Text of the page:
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Roger Lynn: An opportunity for a new beginning

Roger Lynn: An opportunity for a new beginning

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In these opening days of this new year, I find myself reflecting on endings and beginnings.

From one perspective, there is no such thing as endings or beginnings. Life is always in the process of flowing and becoming. Celebrating the transition from one year to the next on Jan. 1 is a completely arbitrary designation. It’s just when someone decided that our calendar should begin.

There are other calendars that mark time differently. But from another perspective, marking such moments and pondering endings and beginnings is a profoundly human thing to do. We are finite creatures and one of the ways in which we make sense of our lives is by reflecting on where we’ve been and dreaming of where we’re headed. We find the strength to keep going by believing that tomorrow might be better than yesterday.

So it is that here in the first few days of 2021 many of us are spending some time looking back at the year so recently gone and trying to sort through what just happened to us. The pandemic turned our world upside so quickly that it can be difficult to remember a time before masks, and social distancing, and self-quarantining. Grief at the sheer magnitude of the loss, not only of life but of a way of life, is really only beginning to be realized.

Then there was the added trauma of the social and political turmoil and upheaval which broke the surface of our awareness and swept across our country and our world. The world as we once thought we understood it has changed right before our eyes. As a new year dawns it is no wonder that we find ourselves hoping for a new beginning and a better tomorrow.

How do we keep going? Where do we find the strength to step into each new moment? What inspires us to trust that there is light beyond the darkness? I write these words as a pastor who is serving a Christian congregation, so for me at least part of the answer to such questions is found in the long history of the Judeo-Christian faith tradition.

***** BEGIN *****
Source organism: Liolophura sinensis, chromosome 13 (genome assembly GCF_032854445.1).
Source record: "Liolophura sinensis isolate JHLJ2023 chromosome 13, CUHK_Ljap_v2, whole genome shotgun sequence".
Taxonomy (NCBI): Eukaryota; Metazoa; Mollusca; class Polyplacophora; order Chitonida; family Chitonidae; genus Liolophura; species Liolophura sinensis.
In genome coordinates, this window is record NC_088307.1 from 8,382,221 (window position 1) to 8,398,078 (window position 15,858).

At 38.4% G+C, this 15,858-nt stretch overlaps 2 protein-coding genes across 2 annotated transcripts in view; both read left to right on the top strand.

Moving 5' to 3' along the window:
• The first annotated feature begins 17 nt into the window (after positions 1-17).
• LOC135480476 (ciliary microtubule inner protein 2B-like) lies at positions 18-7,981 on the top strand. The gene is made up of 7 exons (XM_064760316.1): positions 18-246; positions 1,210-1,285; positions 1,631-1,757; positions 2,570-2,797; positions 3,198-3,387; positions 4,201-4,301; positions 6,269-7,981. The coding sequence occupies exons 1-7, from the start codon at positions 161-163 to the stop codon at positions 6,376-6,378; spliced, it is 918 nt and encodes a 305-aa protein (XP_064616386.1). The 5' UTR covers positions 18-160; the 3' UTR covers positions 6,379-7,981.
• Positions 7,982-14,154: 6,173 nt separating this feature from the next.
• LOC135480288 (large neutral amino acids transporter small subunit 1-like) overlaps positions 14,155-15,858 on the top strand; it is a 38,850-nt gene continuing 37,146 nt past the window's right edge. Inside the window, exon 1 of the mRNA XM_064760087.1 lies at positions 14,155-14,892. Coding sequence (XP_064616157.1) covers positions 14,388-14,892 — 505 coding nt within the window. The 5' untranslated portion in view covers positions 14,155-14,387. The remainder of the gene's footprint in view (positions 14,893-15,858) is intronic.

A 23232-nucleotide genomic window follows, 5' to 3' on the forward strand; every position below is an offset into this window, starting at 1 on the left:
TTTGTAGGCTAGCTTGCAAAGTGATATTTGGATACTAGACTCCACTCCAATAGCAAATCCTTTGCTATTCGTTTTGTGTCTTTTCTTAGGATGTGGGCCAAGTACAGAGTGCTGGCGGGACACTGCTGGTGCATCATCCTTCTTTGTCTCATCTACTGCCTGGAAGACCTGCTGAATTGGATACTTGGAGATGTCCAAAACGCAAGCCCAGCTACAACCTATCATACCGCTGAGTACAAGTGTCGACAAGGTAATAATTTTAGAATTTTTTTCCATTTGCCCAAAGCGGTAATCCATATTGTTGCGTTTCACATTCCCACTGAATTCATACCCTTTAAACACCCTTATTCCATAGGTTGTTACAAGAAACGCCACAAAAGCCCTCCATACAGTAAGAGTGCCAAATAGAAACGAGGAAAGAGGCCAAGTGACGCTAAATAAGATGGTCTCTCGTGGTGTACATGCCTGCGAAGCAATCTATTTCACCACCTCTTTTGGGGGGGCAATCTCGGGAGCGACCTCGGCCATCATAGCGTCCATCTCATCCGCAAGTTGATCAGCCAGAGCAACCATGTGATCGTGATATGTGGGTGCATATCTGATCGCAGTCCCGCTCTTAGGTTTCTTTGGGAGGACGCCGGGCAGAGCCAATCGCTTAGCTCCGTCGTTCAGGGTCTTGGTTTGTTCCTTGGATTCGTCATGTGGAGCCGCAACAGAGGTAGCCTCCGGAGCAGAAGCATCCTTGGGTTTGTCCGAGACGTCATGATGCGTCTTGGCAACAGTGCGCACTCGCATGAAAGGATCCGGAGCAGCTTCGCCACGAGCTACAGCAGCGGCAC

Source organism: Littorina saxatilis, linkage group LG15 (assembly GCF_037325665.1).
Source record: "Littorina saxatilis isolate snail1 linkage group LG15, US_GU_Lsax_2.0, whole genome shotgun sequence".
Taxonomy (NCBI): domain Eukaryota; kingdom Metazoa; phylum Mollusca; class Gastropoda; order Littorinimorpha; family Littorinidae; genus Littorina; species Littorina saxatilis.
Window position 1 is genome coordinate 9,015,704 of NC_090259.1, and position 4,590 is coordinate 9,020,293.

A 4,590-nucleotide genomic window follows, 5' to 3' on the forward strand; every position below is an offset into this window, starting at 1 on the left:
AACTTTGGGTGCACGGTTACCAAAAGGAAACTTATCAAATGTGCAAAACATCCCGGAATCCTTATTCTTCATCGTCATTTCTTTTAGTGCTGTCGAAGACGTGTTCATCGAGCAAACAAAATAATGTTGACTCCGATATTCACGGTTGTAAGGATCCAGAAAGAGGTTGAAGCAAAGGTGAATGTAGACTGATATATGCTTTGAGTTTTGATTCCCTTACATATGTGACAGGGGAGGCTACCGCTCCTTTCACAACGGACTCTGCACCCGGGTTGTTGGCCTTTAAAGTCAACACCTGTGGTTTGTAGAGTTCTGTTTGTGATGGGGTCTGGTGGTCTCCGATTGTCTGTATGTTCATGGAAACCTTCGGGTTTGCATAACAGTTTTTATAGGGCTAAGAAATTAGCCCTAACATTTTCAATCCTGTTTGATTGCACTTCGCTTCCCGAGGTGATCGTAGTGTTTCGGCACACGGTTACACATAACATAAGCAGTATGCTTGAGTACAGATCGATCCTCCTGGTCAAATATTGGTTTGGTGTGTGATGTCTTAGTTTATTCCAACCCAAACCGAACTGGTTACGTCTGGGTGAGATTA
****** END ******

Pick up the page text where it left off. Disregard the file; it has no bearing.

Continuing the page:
Over the past many centuries there have been countless people who have faced seriously challenging life circumstances, and have found courage and strength in the shared experience of Sacred Presence shining into the darkness.

The prophet Isaiah wrote, “Arise, shine; for your light has come, and the glory of God has risen upon you. For darkness shall cover the earth, and thick darkness the peoples; but God will arise upon you, and God’s glory will appear over you.” In the opening words of the Gospel of John we find these words of comfort, “The light shines in the darkness, and the darkness did not overcome it.” Spread across the pages of scripture, from beginning to end, is the message that we are not alone and appearances-to-the-contrary-notwithstanding there is reason to hope that Light and Love will ultimately triumph.

I know, however, that just because I write these words as a Christian pastor does not mean you who are reading these words necessarily fit neatly into that world view.

You may live within a different faith tradition, or perhaps no faith tradition at all. So, in the end, what I seek to offer is not a “Christian” perspective, but a human perspective. I believe that central to what it means to be human is to be connected to something beyond ourselves. We are intimately and intricately woven into the very fabric of all there is, and when we lose sight of that truth it is easy to feel lost and empty. There is something in us that knows we are a part of something larger than ourselves.

Augustine, the 5th-century Christian theologian, wrote these words in a prayer, “You made us for Yourself, and our hearts are restless until they rest in You.” Your world view may not include the notion of a divine being (God or whatever other name you might choose to use) who created us and calls us. But I believe that it is vital for our well-being as humans to experience ourselves as connected to a reality which extends beyond our own skin.

Where do we find meaning and purpose and light for our living? I invite you to look both within and beyond yourself. When we can slow down enough to simply pay attention to our breathing and listen to the beating of our hearts we begin to get in touch with our primal humanity, which will ultimately open us to a larger world, because that is what it means to be truly human. To paraphrase Augustine, our hearts are restless (and lost) until we rest in our connection with all that is.

So, as we step into yet another new year, may we do so with boldness and courage and joy and a profound sense of connection. Grieve what we have lost, but do not get stuck there.

There is light shining in our darkness. Call it God, or Sacred Presence, or Ultimate Reality, or the Great Mystery, or call it nothing at all, but be aware that we are each a part of something larger than we can even begin to imagine. Allow this moment, and every moment, to become an opportunity for a new beginning, as we open ourselves to the Great Unfolding of Life. Arise! Shine! For your Light has come!

Roger Lynn is the pastor at Plymouth Congregational Church, which is affiliated with the United Church of Christ.

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